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What is Non-Chlorine Bleach?

written by: Lindsay Evans•edited by: Niki Fears•updated: 1/27/2011

Non-chlorine bleach is easier on the environment than standard chlorine bleach. But what exactly is non-chlorine bleach? Does it perform as well as chlorine bleach to whiten clothes and disinfect? Is non-chlorine bleach a safe alternative to chlorine bleach?

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    Steer Clear of Chlorine Bleach

    Bleach When you buy standard chlorine bleach at the store, you are buying a 5.25% solution of sodium hypochlorite solution in water. Chlorine is a powerful whitener and disinfectant, but can cause negative health effects in people, plants, and animals. Accidental ingestion of chlorine bleach can cause corrosion of the esophagus and gastrointestinal tract. Inhalation of chlorine gas emitted from household bleach can cause nose and throat irritation.

    Chlorine bleach is effective at killing bacteria, viruses, molds, and fungi. When chlorine bleach is released into the environment beneficial organisms can be killed before the chlorine gas evaporates into the air. Using non-chlorine bleach as an alternative ensures the safety of your family and your local water system.

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    Understanding the Power of Oxidation

    To understand how non-chlorine bleach works, you need to know a little chemistry. Colors are visible when a molecule absorbs certain wavelengths of visible light and reflects others. The region of a molecule where this occurs is called a chromophore. When elemental oxygen is present the oxygen reacts with the chromophore and destroys it's structure, thereby eliminating the color.

    Different bleaching products act as oxidizing agents, standard chlorine bleach being only one of them. Several other chemical compounds can also whiten clothes through oxidation, including hydrogen peroxide and other common non-chlorine bleach ingredients such as sodium percarbonate and sodium perborate.

    Non-chlorine bleaches are effective on stains and spills without destroying the color of the fabric. Their oxidizing powers are not as strong as chlorine bleach. This is why non-chlorine bleaches are "color safe". Non-chlorine whiteners are safer to use around the house and gentler on the environment, too.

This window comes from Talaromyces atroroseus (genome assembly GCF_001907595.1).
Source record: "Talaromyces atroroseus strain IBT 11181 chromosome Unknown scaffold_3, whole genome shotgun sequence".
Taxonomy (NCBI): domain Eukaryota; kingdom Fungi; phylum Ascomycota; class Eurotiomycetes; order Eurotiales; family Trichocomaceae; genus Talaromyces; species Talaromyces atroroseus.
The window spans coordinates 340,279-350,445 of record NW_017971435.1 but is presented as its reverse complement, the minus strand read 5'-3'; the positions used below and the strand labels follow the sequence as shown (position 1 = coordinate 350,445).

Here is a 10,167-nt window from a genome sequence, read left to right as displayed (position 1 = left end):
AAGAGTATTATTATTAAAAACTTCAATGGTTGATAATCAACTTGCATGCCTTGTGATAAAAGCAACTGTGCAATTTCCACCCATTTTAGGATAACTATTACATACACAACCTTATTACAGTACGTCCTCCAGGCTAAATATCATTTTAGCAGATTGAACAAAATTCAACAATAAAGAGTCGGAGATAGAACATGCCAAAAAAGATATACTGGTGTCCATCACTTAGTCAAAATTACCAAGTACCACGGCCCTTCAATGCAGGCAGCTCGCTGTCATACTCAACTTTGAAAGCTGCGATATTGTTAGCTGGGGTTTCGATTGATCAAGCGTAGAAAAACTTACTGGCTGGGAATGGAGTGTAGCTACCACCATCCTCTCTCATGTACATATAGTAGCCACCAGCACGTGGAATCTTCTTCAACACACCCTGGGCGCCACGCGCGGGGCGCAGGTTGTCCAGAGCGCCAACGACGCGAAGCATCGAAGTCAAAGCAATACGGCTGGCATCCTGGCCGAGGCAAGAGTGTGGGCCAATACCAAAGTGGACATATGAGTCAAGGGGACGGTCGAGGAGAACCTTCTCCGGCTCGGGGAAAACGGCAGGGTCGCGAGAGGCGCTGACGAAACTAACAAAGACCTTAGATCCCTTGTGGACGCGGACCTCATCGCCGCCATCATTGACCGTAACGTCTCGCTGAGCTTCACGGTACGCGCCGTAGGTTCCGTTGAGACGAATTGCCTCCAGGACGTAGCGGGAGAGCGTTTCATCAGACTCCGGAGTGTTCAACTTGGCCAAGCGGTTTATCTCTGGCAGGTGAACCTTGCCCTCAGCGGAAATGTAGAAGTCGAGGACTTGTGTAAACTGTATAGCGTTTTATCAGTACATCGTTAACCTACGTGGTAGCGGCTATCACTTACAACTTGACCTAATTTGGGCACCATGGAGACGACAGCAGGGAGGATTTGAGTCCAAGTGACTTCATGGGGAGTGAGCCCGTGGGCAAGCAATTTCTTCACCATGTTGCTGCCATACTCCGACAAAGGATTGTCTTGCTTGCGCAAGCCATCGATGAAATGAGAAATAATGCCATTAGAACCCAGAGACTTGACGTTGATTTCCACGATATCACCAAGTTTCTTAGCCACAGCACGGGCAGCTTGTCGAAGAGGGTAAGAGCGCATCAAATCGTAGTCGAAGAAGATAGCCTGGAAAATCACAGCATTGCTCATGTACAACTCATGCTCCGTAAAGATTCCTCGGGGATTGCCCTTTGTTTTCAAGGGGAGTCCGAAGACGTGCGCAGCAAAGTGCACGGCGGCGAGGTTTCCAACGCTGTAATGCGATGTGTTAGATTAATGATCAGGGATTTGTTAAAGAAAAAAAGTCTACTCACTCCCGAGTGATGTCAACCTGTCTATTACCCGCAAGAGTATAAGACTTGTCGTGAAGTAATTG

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    Do Non-Chlorine Bleaches Disinfect?

    The oxidation process that helps eliminate stains and whiten clothes also acts to destroy cell membranes of small organisms like bacteria and fungi. As mentioned above, non-chlorine bleaches are not as powerful of oxidizing agents as is chlorine bleach. Chlorine bleach, therefore, is more effective at disinfecting than non-chlorine bleaches.

    Hydrogen peroxide is a non-chlorine bleach that can kill certain types of microbes through oxidation. Hydrogen peroxide can be used to sanitize countertops and other household surfaces. According to the EPA's online hydrogen peroxide fact sheet, "hydrogen peroxide breaks down rapidly in the environment to oxygen and water, and is not expected to cause adverse effects to humans or the environment when users follow label directions."

    To use hydrogen peroxide to kill germs in your home, purchase a bottle of 3% hydrogen peroxide at a grocery or drug store. The solution can be used in many ways: as a kitchen or bathroom counter spray, a sanitizer for cutting boards and dishes, or a disinfecting soak for toothbrushes and sponges.

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    Shopping for Non-Chlorine Bleach

    Many non-chlorine bleaches are available in the laundry section of your local store, offered in powder or liquid forms. Clorox 2 is a 7th Generation Non Chlorine Bleach non-chlorine bleach containing hydrogen peroxide as an active ingredient. Other eco-friendly brands include Seventh Generation, BioKleen, and Ecover. Oxyclean and other oxygen-based whiteners are non-chlorine bleaches as well.

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    Picture Credit


    7th Generation Non-Chlorine Bleach: